* The Great Centaur by Ernst Neizvestny (1997). Gift from the Russian Federation.

    * Family by Edwina Sandys (1979). Gift from Anthony and Penny Oppenheimer to the United Nations Children’s Fund.

    * The Spreading of the Seeds and the Gathering of Ashes by Esther Shalev-Gerz and Jochen Gerz (1995). Gift from Germany on the occasion of the fiftieth Anniversary of the United Nations.

    * The Tower of Loneliness by Per Kirkeby (Denmark, 1995). Gift from the artist.

    * Memorial (collective gift, 2003). Gift in memory of civil servants who lost their lives in the service of peace.

    * Cenotaph (tomb of Gustave Revilliod, 1890).

    * Montbovon Chalet (Switzerland, 1668). Acquisition by the Revilliod Foundation.

    Related to:
    • Arts and Culture

    Was this review helpful?

  • Blatherwick's Profile Photo

    Palais des Nations - Conquest of Space

    by Blatherwick Written Jan 7, 2005
    Palais des Nations - Conquest of Space

    The Conquest of Space was created by Barsh, Kolchin, Faidish and Youri Neroda in 1971. This tall grey monument coated with heat resistant titanium was a gift from the Union of Soviet Socialist Republics to commemorate man's (and specifically the USSR's) ability to travel to outer space.

    Related to:
    • Arts and Culture

    Was this review helpful?

  • Blatherwick's Profile Photo

    Palais des Nations

    by Blatherwick Updated Jan 7, 2005
    Palais des Nations

    The Palais des Nations in Geneva, Switzerland, was built between 1929 and 1938 as the headquarters of the League of Nations. Today it serves as the United Nations' European headquarters and flies the UN flag.

    What you'll get on a tour of the facility is:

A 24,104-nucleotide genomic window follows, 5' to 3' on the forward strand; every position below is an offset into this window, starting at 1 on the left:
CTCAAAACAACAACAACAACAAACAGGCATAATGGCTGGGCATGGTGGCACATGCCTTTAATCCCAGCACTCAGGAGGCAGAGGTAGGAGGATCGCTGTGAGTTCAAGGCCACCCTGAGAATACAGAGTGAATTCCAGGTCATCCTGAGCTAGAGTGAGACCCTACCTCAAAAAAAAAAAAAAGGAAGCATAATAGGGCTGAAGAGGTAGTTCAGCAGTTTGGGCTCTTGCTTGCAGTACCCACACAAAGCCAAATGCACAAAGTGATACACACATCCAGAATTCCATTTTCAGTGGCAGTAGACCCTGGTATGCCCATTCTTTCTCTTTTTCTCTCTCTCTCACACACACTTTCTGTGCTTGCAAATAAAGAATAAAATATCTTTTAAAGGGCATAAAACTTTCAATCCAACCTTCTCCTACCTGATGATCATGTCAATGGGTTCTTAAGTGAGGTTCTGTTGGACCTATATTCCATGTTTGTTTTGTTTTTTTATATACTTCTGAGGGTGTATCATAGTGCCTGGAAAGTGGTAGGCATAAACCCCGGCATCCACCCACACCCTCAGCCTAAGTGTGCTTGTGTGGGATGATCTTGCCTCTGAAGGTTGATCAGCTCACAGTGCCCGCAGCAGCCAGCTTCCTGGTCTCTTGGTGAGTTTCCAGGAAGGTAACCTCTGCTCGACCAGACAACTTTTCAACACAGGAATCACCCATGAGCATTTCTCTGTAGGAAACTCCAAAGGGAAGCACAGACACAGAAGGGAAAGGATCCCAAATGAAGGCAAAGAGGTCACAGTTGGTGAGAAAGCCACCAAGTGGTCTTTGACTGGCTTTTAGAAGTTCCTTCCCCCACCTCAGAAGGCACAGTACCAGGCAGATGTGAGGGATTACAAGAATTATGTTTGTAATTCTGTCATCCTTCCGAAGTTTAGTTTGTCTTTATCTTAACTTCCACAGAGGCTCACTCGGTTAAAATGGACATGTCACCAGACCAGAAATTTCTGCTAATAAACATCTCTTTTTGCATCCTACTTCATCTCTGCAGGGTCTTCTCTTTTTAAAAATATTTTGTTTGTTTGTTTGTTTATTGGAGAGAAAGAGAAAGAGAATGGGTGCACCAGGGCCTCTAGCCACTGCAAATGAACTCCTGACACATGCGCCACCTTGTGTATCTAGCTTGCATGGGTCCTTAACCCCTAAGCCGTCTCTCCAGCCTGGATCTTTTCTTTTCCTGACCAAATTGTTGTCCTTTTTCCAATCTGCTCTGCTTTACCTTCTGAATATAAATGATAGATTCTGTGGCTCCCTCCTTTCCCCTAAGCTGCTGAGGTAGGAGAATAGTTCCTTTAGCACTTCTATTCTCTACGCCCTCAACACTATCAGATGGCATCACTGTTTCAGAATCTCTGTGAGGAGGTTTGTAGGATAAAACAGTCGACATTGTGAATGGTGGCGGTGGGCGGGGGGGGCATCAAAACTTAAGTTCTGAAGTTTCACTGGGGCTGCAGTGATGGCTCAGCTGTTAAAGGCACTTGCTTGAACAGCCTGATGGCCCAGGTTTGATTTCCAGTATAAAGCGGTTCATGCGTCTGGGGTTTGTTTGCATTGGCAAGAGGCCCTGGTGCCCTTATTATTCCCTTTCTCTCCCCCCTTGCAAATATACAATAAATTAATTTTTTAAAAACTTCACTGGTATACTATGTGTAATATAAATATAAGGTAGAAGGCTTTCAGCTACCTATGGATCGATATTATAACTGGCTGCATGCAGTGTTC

* One of the conference rooms in the new building.
    * Some of the gifts presented by various countries to the United Nations Office at Geneva
    * The Salle des Pas Perdus, from where you can see the Armillary Sphere and the monument commemorating the conquest of outer space.
    * The Assembly Hall, the largest room in the Palais des Nations.
    * The Council Chamber, where many important negotiations have taken place. The walls are covered with impressive murals.
    * A film on the activities and the objectives of the United Nations Office at Geneva.

    Remember to bring your passport as you are officially leaving Switzerland when you enter these grounds.

    The League of Nations was an international organization founded after the First World War with its constitution being approved by the Paris Peace Conference in 1919. The League's goals included disarmament, preventing war through collective security, and settling disputes between countries through negotiation, diplomacy, and by the global welfare improvement. Despite these bold aims, the League proved incapable of preventing aggression by the fascist powers in late 1930s.

    The United Nations effectively replaced the League of Nations after World War II and inherited a number of agencies and organizations founded by the League. The United Nations Office at Geneva (UNOG) is the second largest United Nations centre after the United Nations Headquarters in New York. When you hear of peace talks being conducted in Geneva this is where they take place.

    Beneath the Palais des Nations's foundation stone is a capsule containing a document listing the names of the League of Nations Member States, a copy of the Covenant of the League, and specimen coins of all the countries represented at its Tenth Assembly.

    Related to:
    • Historical Travel
    • Castles and Palaces

    Was this review helpful?

Instant Answers: Geneva

Get an instant answer from local experts and frequent travelers

83 travelers online now

Comments

Hotels Near Palais des Nations
4.0 out of 5 stars
254 Opinions
0.3 miles away
Show Prices
4.0 out of 5 stars
69 Opinions
0.5 miles away
Show Prices
3.5 out of 5 stars
64 Opinions
0.7 miles away
Show Prices

View all Geneva hotels